This increase in weight restricted the airframe to only 4.4 G, while oil overheating continued to occur, resulting in the aircraft failing government testing in 1940.

However, Yakovlev’s competitors, I-200 (future Mikoyan-Gurevich MiG-3) and I-301 (future LaGG-3), also failed testing.

The necessary improvements were made to I-26-3, which was delivered for testing on 13 October 1940.

Although it passed on 9 December 1940, the aircraft was still unfinished, with its engine problems remaining unresolved.

Soviet officials expressed concerns regarding the troublesome and slow testing and development processes associated with the I-26 aircraft, which was officially designated as the “Yak-1” on 19 February 1940, merely a month after its maiden flight as the I-26-1.

This decision was made in an attempt to minimize the time gap between the prototype phase and the commencement of production for operational aircraft.

Additionally, the I-200 and I-301 models were also authorized for production.

Despite being slower than the I-200 and less heavily armed than the I-301, the Yak-1 held an advantage due to its earlier initiation, which allowed for a consistent lead in testing and development compared to its competitors.

However, the onset of Operation Barbarossa, the Axis invasion of the Soviet Union on 22 June 1941, rendered the further development of promising designs, such as the Polikarpov I-185, unfeasible.

It is worth noting that Yakovlev, the designer of the Yak-1, may have enjoyed favouritism from Joseph Stalin, which could have influenced the Yak-1’s favourable position.

Simultaneous manufacturing and testing of a design that necessitated numerous enhancements, such as I-26, resulted in significant disruptions to the production process.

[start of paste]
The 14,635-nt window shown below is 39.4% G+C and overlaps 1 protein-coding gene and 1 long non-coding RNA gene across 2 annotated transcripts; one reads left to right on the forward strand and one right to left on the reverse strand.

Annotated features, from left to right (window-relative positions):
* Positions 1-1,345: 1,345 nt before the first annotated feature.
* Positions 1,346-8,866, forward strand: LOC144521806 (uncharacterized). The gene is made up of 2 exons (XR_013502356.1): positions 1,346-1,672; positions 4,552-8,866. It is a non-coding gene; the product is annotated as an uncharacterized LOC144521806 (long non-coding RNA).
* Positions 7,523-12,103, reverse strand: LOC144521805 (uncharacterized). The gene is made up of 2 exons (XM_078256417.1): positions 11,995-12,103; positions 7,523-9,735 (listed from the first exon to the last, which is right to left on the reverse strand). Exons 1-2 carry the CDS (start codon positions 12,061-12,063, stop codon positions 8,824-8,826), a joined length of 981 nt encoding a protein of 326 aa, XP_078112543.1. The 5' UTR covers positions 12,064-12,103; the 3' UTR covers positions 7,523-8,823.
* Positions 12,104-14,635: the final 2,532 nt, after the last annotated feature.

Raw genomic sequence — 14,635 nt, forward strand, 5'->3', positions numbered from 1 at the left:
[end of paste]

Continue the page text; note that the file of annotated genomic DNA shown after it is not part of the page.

By 1941, approximately 8,000 modifications were made to the blueprints, followed by an additional 7,000 in the subsequent year and 5,000 more in 1942.

The scarcity of engines, propellers, radiators, wheels, and cannons further impeded production. Insufficient availability of high-quality materials led to the removal of plywood from the wings of several aircraft.

On 23 June 1941, Factory No.292, the primary producer of Yak-1s, was bombed and completely destroyed.

However, production recommenced amidst the ruins on 29 June.

Due to lose tolerances, each aircraft possessed unique characteristics, requiring workers involved in the final assembly to match dissimilar components.

The left and right main landing gear could differ in length and angle relative to the aircraft, necessitating adjustments to ensure a balanced stance.

Additionally, parts were often not interchangeable.

The production of Yak-1s ceased in July 1944, with an estimated total of approximately 8,700 units manufactured.

(Also known as Ya-26)
The first prototype of the Yak-1 and progenitor of all Yakovlev’s piston-engined fighters of World War II.
Of mixed steel tube and wood construction the lightweight I-26 displayed promising performance and was produced as the Yak-1.
The third and fourth I-26s were completed as dual control trainers, produced as a fighter as the Yak-7.
High-altitude interceptor prototype with Klimov M-105PD engine developed from I-26-2.